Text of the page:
Sunday, 31 October 2010

Bluestone GPU - Light volumes

Following on from my previous post I've been working with some of my old test scenes to see how well light volumes stack up against light maps. Obviously the resolution is no where near the same but the results are still pretty good.

Here I'm using the street scene again with three 32x64x32 volume textures to store indirect lighting for the entire scene. Light leaks do occur so I've had to resort to additional "blocker" geometry to help solve the problem. Thin double sided geometry like the hanging shades in this scene also pose a problem I've yet to tackle. Sample points close to this sort of geometry will need to be handled slightly differently.

Unlit scene showing offset volume samples.


The screenshot above shows the scene and each of the repositioned volume samples. Each line represents a volume sample which has been moved to a more suitable location. This also gives a good indication of the resolution of the light volume. In this scene, only the exterior surface geometry is set to distort the lighting volume. For more info see my previous post.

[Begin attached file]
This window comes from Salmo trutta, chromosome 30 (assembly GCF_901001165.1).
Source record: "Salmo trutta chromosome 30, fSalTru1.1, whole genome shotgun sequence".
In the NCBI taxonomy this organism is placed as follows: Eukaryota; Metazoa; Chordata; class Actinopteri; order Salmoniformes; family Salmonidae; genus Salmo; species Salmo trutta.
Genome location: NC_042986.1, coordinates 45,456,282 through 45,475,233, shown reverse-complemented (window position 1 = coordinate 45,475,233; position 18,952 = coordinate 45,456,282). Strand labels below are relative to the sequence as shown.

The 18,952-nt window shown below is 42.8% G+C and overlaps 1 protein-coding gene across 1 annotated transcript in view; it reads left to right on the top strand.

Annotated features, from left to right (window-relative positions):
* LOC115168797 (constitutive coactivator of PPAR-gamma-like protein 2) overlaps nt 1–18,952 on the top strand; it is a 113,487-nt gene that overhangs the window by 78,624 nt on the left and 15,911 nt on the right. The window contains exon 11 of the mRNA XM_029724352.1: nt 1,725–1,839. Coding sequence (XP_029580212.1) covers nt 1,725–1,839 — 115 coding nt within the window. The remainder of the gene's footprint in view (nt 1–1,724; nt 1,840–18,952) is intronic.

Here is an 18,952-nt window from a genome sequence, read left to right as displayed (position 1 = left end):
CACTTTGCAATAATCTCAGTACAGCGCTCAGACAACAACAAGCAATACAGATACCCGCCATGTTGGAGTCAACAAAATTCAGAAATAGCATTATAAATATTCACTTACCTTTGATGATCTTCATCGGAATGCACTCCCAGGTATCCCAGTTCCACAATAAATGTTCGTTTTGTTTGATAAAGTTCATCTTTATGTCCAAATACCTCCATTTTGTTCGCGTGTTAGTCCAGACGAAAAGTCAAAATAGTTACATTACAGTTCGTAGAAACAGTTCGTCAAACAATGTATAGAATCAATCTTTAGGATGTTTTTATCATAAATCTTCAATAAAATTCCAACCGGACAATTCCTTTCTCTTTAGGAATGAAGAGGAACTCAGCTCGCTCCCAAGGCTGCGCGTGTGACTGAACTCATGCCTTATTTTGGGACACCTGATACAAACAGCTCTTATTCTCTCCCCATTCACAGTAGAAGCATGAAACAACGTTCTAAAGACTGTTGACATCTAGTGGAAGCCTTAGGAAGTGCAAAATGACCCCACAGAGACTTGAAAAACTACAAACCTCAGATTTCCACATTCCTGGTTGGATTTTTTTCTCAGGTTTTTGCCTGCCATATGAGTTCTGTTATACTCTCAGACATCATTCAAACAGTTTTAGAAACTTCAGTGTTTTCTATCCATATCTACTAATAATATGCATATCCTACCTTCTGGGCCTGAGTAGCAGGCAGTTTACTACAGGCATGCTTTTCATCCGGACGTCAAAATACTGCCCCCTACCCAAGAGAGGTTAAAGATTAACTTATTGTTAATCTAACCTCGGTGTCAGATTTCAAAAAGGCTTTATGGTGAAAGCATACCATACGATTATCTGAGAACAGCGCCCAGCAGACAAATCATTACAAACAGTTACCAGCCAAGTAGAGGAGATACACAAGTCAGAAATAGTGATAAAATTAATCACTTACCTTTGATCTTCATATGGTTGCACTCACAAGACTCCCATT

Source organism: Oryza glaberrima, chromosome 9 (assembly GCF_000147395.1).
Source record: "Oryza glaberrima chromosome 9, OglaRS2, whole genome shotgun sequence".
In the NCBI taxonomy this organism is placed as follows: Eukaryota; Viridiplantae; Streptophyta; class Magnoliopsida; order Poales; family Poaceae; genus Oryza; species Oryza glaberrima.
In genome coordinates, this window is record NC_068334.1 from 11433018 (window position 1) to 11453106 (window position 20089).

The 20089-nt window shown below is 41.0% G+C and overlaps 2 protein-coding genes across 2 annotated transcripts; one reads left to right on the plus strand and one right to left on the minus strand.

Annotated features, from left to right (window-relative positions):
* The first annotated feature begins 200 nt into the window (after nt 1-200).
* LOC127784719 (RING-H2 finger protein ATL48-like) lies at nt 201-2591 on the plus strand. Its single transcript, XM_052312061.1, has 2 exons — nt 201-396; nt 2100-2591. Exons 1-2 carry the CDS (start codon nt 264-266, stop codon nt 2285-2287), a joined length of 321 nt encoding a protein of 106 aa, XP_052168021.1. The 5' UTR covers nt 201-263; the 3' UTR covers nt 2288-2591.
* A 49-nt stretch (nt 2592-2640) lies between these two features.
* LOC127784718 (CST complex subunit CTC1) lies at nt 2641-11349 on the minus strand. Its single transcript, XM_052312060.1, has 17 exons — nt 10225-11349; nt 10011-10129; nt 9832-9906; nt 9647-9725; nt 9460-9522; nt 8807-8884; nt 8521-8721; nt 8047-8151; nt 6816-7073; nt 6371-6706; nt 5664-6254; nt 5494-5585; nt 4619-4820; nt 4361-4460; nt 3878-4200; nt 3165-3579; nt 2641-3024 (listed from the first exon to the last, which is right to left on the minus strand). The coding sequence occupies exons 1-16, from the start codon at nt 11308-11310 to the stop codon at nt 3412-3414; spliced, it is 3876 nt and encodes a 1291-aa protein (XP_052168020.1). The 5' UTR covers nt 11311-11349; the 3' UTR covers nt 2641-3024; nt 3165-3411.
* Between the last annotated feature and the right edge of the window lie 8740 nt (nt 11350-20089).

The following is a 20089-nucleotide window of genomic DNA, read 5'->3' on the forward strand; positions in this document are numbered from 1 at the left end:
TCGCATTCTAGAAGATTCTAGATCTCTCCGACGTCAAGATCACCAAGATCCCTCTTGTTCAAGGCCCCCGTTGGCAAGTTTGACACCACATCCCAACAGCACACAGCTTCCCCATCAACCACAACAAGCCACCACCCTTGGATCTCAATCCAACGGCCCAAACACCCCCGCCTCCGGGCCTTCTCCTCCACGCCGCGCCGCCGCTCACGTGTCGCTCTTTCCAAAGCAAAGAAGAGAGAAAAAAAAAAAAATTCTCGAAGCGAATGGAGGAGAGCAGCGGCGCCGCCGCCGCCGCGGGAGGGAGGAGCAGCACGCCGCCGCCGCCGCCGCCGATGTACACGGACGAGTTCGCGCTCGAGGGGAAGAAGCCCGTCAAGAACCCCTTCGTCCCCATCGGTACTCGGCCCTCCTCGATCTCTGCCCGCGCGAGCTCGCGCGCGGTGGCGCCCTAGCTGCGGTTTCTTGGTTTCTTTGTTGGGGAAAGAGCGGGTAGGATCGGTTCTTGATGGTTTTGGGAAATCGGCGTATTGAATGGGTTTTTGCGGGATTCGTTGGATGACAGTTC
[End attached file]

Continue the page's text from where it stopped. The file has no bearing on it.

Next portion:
The video below shows the scene being rendered. Direct light is first rendered into lightmaps. This direct light is then sampled when rendering the indirect light volumes. Render times are as follows:

Direct light (light map): ~1.5 sec
Indirect light 1st pass (light volume): 3 seconds (512 rays)
Indirect light 2nd pass (light volume): 15 seconds (2512 rays)


Some additional screenshots as the video quality isn't the greatest...



2 comments:

Josh said...

The results are impressive! ;)

Though I am a little disturbed by all the extra effort it is taking to get them to look good. Do you think moving the samples to improve lighting for static objects will negatively affect lighting on dynamic objects?

Stefan Kamoda said...

Thanks again :)

It has been a bit of extra work but it hasn't been too bad. In terms of negative effects on dynamic objects I don't think it will be much of an issue. The majority of samples remain unmoved and samples that are moved still hold valid lighting information for dynamic objects. They also don't move very far, assuming the light volume is suitably sized.

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